I find myself wanting things that are predictable. Earl Grey tea is something I can count on. It tastes the same every time. It’s easily recognizable. I don’t have to guess as to what flavor the tea is. As a new psychotherapist I found it very hard sometimes to figure out what my patients were trying to tell me. Sometimes I felt completely lost. However, after I graduated from my Psychiatry residency over 22 years ago, I was fortunate enough to meet a Jungian psychoanalyst along they way. I began my work with him individually about ten years ago. I still work with him today. He taught me there was a way to recognize things. To listen more deeply. He gave me a knowledge that nobody else had offered me in the past. I drank it down like a good cup of tea. Once I realized what I hadn’t been doing, it made my work so much easier. I began to listen for things I have never listened for before. I guess it’s similar to also recognizing a flavor of tea.
Relying on science isn’t useful in psychotherapy
Psychotherapy is not like working in a hard science. It’s about emotions, feelings and experiences. Sometimes we feel the emotions in our bodies. Psychotherapy can be very painful. It is not my job to cheerlead my patients. I can’t come up with solutions to make them want to feel better. That would be me being uncomfortable with watching their pain. It is my job to listen and try to understand how they feel. I don’t have fancy scans or blood tests to figure out what’s going on. I have my listening skills. I rely on past feelings. If my patient tells me he feels like a failure again, I pay attention to when we have talked about this before. I ask him what it feels like to feel like a failure. We learn from his feelings. We learn from his experiences.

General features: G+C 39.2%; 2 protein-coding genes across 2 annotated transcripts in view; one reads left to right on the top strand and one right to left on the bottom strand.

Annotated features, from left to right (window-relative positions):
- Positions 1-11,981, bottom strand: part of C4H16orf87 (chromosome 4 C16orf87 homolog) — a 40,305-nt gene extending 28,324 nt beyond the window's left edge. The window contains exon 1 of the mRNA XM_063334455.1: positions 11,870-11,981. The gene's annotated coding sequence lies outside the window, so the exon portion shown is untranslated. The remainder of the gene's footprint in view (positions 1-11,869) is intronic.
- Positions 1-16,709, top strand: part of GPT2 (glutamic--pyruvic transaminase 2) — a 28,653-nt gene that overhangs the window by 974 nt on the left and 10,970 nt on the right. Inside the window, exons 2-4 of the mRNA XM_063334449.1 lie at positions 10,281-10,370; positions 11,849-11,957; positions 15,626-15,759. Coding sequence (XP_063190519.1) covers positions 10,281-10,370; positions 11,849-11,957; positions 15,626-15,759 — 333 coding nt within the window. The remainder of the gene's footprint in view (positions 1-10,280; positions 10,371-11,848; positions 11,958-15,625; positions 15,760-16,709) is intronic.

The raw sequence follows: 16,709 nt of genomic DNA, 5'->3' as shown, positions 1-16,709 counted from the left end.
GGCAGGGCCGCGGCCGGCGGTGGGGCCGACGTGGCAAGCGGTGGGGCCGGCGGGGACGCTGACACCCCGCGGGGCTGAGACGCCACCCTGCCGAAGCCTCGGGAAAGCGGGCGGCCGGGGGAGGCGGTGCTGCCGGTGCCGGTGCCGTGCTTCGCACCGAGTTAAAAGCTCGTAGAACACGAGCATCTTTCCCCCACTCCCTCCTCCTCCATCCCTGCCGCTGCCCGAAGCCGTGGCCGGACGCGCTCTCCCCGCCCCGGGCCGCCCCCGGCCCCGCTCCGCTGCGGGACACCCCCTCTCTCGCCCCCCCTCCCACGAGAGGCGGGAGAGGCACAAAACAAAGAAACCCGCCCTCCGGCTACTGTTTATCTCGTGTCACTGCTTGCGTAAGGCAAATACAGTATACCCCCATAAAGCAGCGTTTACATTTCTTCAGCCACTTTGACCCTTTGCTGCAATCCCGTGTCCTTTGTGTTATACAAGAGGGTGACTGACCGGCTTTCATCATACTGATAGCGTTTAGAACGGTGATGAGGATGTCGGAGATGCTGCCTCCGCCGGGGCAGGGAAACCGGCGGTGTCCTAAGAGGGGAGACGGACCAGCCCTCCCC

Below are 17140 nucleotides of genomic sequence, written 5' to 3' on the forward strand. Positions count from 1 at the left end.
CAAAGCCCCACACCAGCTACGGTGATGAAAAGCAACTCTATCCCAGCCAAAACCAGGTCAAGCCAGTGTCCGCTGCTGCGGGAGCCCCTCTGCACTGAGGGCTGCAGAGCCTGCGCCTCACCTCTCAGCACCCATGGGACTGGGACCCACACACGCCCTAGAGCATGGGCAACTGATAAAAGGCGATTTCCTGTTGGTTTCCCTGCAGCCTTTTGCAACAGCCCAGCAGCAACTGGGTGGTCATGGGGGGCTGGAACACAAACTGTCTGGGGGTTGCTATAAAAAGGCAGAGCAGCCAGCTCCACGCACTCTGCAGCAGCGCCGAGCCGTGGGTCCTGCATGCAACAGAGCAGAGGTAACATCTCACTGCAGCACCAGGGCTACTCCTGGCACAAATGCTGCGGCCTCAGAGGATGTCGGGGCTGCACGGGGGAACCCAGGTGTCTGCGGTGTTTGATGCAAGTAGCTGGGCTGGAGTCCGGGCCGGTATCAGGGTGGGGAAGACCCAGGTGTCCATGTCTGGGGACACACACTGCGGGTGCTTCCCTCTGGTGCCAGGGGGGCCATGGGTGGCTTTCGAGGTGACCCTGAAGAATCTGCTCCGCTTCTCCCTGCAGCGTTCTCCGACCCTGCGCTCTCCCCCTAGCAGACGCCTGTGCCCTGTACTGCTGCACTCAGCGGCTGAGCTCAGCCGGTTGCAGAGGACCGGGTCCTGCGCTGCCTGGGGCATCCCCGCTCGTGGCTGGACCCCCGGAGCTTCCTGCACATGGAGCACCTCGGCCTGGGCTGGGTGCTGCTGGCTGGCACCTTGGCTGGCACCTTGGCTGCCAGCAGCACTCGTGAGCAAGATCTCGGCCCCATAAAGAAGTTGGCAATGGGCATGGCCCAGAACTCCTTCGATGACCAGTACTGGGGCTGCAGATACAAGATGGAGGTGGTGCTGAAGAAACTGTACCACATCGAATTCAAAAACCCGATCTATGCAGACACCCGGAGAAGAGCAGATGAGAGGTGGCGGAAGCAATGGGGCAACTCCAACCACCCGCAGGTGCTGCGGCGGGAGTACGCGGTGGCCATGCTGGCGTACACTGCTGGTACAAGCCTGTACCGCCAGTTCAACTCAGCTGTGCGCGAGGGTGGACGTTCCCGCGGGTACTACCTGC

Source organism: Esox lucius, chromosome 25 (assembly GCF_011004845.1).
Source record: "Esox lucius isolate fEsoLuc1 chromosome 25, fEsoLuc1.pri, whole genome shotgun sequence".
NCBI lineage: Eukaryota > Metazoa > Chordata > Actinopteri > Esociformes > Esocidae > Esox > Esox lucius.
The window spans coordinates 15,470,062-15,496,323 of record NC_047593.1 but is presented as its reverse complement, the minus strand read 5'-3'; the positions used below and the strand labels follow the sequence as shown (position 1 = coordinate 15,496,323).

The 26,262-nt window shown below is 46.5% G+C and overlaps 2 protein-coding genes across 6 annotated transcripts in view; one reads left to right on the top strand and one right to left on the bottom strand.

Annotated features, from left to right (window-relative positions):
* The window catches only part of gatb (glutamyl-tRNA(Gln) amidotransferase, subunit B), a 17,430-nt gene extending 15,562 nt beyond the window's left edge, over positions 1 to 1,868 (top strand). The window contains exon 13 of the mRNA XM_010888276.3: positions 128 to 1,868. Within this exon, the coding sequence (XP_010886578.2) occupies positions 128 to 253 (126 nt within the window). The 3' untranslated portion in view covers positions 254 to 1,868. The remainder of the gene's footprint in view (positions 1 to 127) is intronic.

Psychotherapy is not like a friendship
I don’t pretend to be an expert in psychotherapy, but I have enhanced my skillset over the years. Sometimes people believe psychotherapy is like talking to “a friend.” Unfortunately, that is a way to devalue the experience of psychotherapy. Hopefully, by the end of therapy, we have learned what we need to learn. We might learn that we really don’t want to change. Or we might come to know that “we are the enemy.” Whatever it is, my job is to walk alongside my patients and to accept whatever it is they feel they want and need.